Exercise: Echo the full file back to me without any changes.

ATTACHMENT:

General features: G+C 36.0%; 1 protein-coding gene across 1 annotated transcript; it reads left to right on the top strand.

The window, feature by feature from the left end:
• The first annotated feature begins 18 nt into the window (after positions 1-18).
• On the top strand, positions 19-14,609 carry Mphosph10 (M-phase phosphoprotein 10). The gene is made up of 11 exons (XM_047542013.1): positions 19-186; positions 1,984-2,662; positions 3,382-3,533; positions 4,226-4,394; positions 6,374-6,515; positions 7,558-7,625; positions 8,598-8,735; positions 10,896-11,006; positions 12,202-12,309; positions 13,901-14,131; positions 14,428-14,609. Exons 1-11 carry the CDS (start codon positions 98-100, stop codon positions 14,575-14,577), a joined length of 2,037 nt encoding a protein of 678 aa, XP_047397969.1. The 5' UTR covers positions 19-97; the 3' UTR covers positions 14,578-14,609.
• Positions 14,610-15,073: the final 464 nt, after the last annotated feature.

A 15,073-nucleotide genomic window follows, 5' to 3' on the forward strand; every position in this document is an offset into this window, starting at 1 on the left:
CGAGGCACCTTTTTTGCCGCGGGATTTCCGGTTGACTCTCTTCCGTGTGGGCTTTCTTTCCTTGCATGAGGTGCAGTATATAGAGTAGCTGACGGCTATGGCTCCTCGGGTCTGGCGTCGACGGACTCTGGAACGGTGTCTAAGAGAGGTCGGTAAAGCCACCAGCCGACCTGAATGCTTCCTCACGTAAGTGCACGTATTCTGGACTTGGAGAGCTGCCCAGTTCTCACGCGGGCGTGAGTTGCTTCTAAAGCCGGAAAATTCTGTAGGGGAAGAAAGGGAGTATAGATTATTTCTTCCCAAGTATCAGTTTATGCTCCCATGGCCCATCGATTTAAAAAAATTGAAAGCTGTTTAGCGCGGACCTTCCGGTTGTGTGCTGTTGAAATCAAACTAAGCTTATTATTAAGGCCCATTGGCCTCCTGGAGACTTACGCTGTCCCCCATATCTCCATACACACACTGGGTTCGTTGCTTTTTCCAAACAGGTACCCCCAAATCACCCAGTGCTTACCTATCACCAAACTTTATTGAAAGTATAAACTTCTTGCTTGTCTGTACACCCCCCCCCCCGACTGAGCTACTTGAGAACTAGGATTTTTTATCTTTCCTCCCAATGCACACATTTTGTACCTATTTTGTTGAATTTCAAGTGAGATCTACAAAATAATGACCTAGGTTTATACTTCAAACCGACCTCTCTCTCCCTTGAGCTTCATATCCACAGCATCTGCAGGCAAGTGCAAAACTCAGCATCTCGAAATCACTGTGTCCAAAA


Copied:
General features: G+C 36.0%; 1 protein-coding gene across 1 annotated transcript; it reads left to right on the top strand.

The window, feature by feature from the left end:
• The first annotated feature begins 18 nt into the window (after positions 1-18).
• On the top strand, positions 19-14,609 carry Mphosph10 (M-phase phosphoprotein 10). The gene is made up of 11 exons (XM_047542013.1): positions 19-186; positions 1,984-2,662; positions 3,382-3,533; positions 4,226-4,394; positions 6,374-6,515; positions 7,558-7,625; positions 8,598-8,735; positions 10,896-11,006; positions 12,202-12,309; positions 13,901-14,131; positions 14,428-14,609. Exons 1-11 carry the CDS (start codon positions 98-100, stop codon positions 14,575-14,577), a joined length of 2,037 nt encoding a protein of 678 aa, XP_047397969.1. The 5' UTR covers positions 19-97; the 3' UTR covers positions 14,578-14,609.
• Positions 14,610-15,073: the final 464 nt, after the last annotated feature.

A 15,073-nucleotide genomic window follows, 5' to 3' on the forward strand; every position in this document is an offset into this window, starting at 1 on the left:
CGAGGCACCTTTTTTGCCGCGGGATTTCCGGTTGACTCTCTTCCGTGTGGGCTTTCTTTCCTTGCATGAGGTGCAGTATATAGAGTAGCTGACGGCTATGGCTCCTCGGGTCTGGCGTCGACGGACTCTGGAACGGTGTCTAAGAGAGGTCGGTAAAGCCACCAGCCGACCTGAATGCTTCCTCACGTAAGTGCACGTATTCTGGACTTGGAGAGCTGCCCAGTTCTCACGCGGGCGTGAGTTGCTTCTAAAGCCGGAAAATTCTGTAGGGGAAGAAAGGGAGTATAGATTATTTCTTCCCAAGTATCAGTTTATGCTCCCATGGCCCATCGATTTAAAAAAATTGAAAGCTGTTTAGCGCGGACCTTCCGGTTGTGTGCTGTTGAAATCAAACTAAGCTTATTATTAAGGCCCATTGGCCTCCTGGAGACTTACGCTGTCCCCCATATCTCCATACACACACTGGGTTCGTTGCTTTTTCCAAACAGGTACCCCCAAATCACCCAGTGCTTACCTATCACCAAACTTTATTGAAAGTATAAACTTCTTGCTTGTCTGTACACCCCCCCCCCCGACTGAGCTACTTGAGAACTAGGATTTTTTATCTTTCCTCCCAATGCACACATTTTGTACCTATTTTGTTGAATTTCAAGTGAGATCTACAAAATAATGACCTAGGTTTATACTTCAAACCGACCTCTCTCTCCCTTGAGCTTCATATCCACAGCATCTGCAGGCAAGTGCAAAACTCAGCATCTCGAAATCACTGTGTCCAAAA